Thar be ideas, but where be originality?

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They’re everywhere aren’t they? Ideas, that is. In dreams. In T.V. shows and songs. In movies and in other books. In conversations and in the memories of your own escapades and experiences. Just one little thing can spark that creative side of your brain and voila! A new and glorious idea is born.

Well, it’s new to you, anyhow. Originality isn’t quite what it used to be. That can’t be helped though. We are like pirates, plundering the sea of other people’s creativity. Are all books written today plagiarized? Of course not, but you’d be hard pressed to find one that is completely original. I sat for a while thinking about it, and not one comes to mind. Not anything written recently anyhow.

As a big fan of YA, I find it’s mostly the themes that are repetitive: vampires, werewolves, fallen angels, faeries,  mousy girl grabs attention of popular boy, girl falls for boy only to find he’s hiding some big secret, etc. Sometimes I find myself reading something and I’m hit with that sense of deja vu. Didn’t I already read this? I go back and check my lists. Nope, it’s not on there. It’s just very similar to something else I did read. The trends will eventually die down and resurrect again sometime in the future (think about the last big bloodsucker craze when Interview with a Vampire hit the scene).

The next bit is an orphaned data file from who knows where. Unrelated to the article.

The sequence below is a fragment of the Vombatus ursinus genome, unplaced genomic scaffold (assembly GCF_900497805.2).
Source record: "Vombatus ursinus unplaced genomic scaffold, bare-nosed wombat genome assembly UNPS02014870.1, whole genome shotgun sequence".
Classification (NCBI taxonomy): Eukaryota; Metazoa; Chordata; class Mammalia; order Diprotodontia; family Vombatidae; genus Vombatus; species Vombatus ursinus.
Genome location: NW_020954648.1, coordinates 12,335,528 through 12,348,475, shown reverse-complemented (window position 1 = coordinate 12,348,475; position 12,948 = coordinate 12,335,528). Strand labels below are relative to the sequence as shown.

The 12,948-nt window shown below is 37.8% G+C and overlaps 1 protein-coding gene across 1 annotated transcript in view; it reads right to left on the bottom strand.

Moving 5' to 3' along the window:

So if it’s next to impossible to be supremely original, why keep writing? I think it all has to do with the author’s style and voice. It’s about making realistic believable characters that people want to cheer on or see hit by a car. It’s about making it their own.  If  the author can throw in a twist that veers off the familiar path, it’s going to elevate their status with their audience.

Other things are always being improved upon: cars, cell phones, even bottle openers. So, why not trying to improve upon old story ideas? Don your peg leg and parrot and head out to that sea of ideas. Just make sure when you bring your booty to the surface, you take the time to shine it up and make it your own.

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4 responses »

  1. Hi Mary Beth,

    Just found your blog. I was drawn tio this post as I just wrote about this exact thing myself a few days ago! haha. I think you hit the nail on the head, though: an author's unique 'voice' is what sets them apart from the rest. I love this quote from Jim Jarmusch on the issue of stealing / drawing inspiration from others' work:

    “Nothing is original. Steal from anywhere that resonates with inspiration or fuels your imagination. Devour old films, new films, music, books, paintings, photographs, poems, dreams, random conversations, architecture, bridges, street signs, trees, clouds, bodies of water, light and shadows. Select only things to steal from that speak directly to your soul. If you do this, your work (and theft) will be authentic. Authenticity is invaluable; originality is non-existent. And don’t bother concealing your thievery – celebrate it if you feel like it. In any case, always remember what Jean-Luc Godard said: “It’s not where you take things from – it’s where you take them to”.”

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